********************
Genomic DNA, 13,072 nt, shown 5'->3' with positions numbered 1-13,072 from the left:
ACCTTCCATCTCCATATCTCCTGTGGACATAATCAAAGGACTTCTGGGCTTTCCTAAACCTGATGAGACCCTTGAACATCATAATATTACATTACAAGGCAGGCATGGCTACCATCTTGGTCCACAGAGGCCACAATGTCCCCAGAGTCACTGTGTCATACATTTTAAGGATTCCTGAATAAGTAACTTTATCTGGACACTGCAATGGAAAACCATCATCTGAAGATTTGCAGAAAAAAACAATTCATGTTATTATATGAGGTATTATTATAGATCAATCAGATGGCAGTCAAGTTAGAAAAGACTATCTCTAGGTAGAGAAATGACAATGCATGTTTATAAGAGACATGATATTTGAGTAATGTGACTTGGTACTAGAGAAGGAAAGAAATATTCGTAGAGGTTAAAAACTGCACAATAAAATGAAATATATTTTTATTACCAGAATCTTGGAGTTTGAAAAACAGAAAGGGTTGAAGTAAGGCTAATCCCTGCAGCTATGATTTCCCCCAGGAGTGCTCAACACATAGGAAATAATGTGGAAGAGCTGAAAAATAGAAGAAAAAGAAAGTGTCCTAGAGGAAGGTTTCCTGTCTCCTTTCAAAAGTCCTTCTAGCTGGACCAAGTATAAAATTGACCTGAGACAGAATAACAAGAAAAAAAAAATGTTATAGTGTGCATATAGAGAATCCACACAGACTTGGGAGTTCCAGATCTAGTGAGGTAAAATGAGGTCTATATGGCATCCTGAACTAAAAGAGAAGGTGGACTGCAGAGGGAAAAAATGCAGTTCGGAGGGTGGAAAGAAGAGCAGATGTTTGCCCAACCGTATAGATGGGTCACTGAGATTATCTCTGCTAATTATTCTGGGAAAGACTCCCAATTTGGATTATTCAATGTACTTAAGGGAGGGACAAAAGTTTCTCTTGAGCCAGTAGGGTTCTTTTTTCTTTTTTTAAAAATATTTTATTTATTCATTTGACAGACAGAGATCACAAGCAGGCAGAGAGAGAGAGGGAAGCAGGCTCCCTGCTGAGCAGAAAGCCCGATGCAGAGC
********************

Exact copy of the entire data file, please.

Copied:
Genomic DNA, 13,072 nt, shown 5'->3' with positions numbered 1-13,072 from the left:
ACCTTCCATCTCCATATCTCCTGTGGACATAATCAAAGGACTTCTGGGCTTTCCTAAACCTGATGAGACCCTTGAACATCATAATATTACATTACAAGGCAGGCATGGCTACCATCTTGGTCCACAGAGGCCACAATGTCCCCAGAGTCACTGTGTCATACATTTTAAGGATTCCTGAATAAGTAACTTTATCTGGACACTGCAATGGAAAACCATCATCTGAAGATTTGCAGAAAAAAACAATTCATGTTATTATATGAGGTATTATTATAGATCAATCAGATGGCAGTCAAGTTAGAAAAGACTATCTCTAGGTAGAGAAATGACAATGCATGTTTATAAGAGACATGATATTTGAGTAATGTGACTTGGTACTAGAGAAGGAAAGAAATATTCGTAGAGGTTAAAAACTGCACAATAAAATGAAATATATTTTTATTACCAGAATCTTGGAGTTTGAAAAACAGAAAGGGTTGAAGTAAGGCTAATCCCTGCAGCTATGATTTCCCCCAGGAGTGCTCAACACATAGGAAATAATGTGGAAGAGCTGAAAAATAGAAGAAAAAGAAAGTGTCCTAGAGGAAGGTTTCCTGTCTCCTTTCAAAAGTCCTTCTAGCTGGACCAAGTATAAAATTGACCTGAGACAGAATAACAAGAAAAAAAAAATGTTATAGTGTGCATATAGAGAATCCACACAGACTTGGGAGTTCCAGATCTAGTGAGGTAAAATGAGGTCTATATGGCATCCTGAACTAAAAGAGAAGGTGGACTGCAGAGGGAAAAAATGCAGTTCGGAGGGTGGAAAGAAGAGCAGATGTTTGCCCAACCGTATAGATGGGTCACTGAGATTATCTCTGCTAATTATTCTGGGAAAGACTCCCAATTTGGATTATTCAATGTACTTAAGGGAGGGACAAAAGTTTCTCTTGAGCCAGTAGGGTTCTTTTTTCTTTTTTTAAAAATATTTTATTTATTCATTTGACAGACAGAGATCACAAGCAGGCAGAGAGAGAGAGGGAAGCAGGCTCCCTGCTGAGCAGAAAGCCCGATGCAGAGC